Concerned about the increasing betrayal of No Kill ideals by organizations that grew wealthy by championing that cause, a new podcast series will serve both as a refresher on No Kill and provide a roadmap for the future. Part one covers the birth and betrayal of the humane movement in America.
Taking on the abuse of primates in the coconut industry: how we uncovered it, increased awareness about it, a new study which documents the abuse first-hand, and boycotts by American and British companies.
Humans tend to believe that our fellow earthlings are worthy of compassion if we think they’re cute or beautiful. Puppies and kittens push all the right buttons. Even some insects, like butterflies and bumblebees, hit the proper notes. But that a creature may lack subjective beauty doesn’t mean that they don’t have moral worth. Consider the cockroach.
As more people turn to rescue and adoption and more shelters embrace progressive policies, the number of communities placing over 95% and as high as 99% of the animals is increasing.
Clive, Urbandale, and West Des Moines, Iowa, reported a 99% placement rate for dogs, 97% for cats, and 94% for rabbits and other small animals.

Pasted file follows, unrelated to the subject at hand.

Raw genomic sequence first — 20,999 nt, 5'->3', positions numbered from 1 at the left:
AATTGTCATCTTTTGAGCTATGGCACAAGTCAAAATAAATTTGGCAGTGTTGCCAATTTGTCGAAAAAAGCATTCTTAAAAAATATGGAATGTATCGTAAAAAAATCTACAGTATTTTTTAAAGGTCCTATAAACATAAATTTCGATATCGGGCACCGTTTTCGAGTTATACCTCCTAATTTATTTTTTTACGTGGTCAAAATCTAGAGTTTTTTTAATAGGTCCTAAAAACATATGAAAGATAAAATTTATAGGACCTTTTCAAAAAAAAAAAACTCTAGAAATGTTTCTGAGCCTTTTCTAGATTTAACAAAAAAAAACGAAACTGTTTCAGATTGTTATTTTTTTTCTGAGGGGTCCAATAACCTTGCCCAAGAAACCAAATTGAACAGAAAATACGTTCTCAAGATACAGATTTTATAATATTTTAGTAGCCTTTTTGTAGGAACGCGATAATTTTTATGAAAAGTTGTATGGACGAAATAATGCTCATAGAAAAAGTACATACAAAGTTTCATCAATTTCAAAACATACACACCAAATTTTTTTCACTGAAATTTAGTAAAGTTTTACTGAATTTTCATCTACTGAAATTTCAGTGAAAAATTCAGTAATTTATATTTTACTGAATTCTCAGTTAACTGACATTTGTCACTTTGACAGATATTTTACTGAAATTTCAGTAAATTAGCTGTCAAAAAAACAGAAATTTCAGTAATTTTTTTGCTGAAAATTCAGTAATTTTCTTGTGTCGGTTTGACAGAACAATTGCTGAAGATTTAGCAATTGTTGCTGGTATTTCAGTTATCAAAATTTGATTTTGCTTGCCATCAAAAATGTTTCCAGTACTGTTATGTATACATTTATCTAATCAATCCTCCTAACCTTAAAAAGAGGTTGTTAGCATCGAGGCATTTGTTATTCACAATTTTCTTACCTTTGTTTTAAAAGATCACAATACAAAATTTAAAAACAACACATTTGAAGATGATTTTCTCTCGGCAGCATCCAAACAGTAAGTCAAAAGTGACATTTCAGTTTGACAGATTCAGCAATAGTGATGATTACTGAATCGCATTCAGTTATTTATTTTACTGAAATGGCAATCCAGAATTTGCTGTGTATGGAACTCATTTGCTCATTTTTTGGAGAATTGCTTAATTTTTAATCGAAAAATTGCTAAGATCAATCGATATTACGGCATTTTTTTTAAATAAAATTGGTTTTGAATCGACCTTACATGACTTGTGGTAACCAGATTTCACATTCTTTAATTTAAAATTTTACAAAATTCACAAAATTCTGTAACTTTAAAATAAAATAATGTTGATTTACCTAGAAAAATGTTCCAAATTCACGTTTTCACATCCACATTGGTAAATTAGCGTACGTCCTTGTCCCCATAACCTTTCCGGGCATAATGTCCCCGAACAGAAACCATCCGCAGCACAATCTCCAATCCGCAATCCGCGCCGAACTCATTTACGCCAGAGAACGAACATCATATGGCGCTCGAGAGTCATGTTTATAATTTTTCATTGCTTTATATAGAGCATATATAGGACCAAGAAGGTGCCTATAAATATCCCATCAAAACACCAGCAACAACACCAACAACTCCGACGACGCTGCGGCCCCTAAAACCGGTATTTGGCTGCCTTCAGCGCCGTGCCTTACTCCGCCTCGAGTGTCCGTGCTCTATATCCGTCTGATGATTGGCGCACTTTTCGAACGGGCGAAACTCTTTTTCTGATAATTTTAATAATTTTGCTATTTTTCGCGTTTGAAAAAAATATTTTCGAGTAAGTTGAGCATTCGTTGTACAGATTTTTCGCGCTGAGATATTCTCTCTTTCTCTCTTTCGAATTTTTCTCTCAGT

These communities and the data nationally prove that animals are not dying in pounds because there are too many, because there are too few homes, or because people don’t want the animals. They are dying because people in those pounds are killing them. Replace those people, implement the No Kill Equation, and we can be a No Kill nation today.
And, finally, the long-held belief that the most common reason dogs enter shelters is because they have “behavior problems” is false. The authors of a new analysis in the Journal of Veterinary Behavior “conclude that the published research does not provide compelling support for the notion that the general population of relinquished dogs in shelters are there because of relationship-breaking behavioral incompatibilities in their prior home.” In fact, they conclude that the vast majority of those dogs labeled “behavior” are normal.
The reason this belief has come to be regarded as accepted dogma is because of poor data collection: shelters and researchers have lumped a whole host of normal dog behaviors, such as exuberance, with those like “aggression” or “inappropriate elimination” into one catch-all “behavior” category. Or, in the words of the study itself: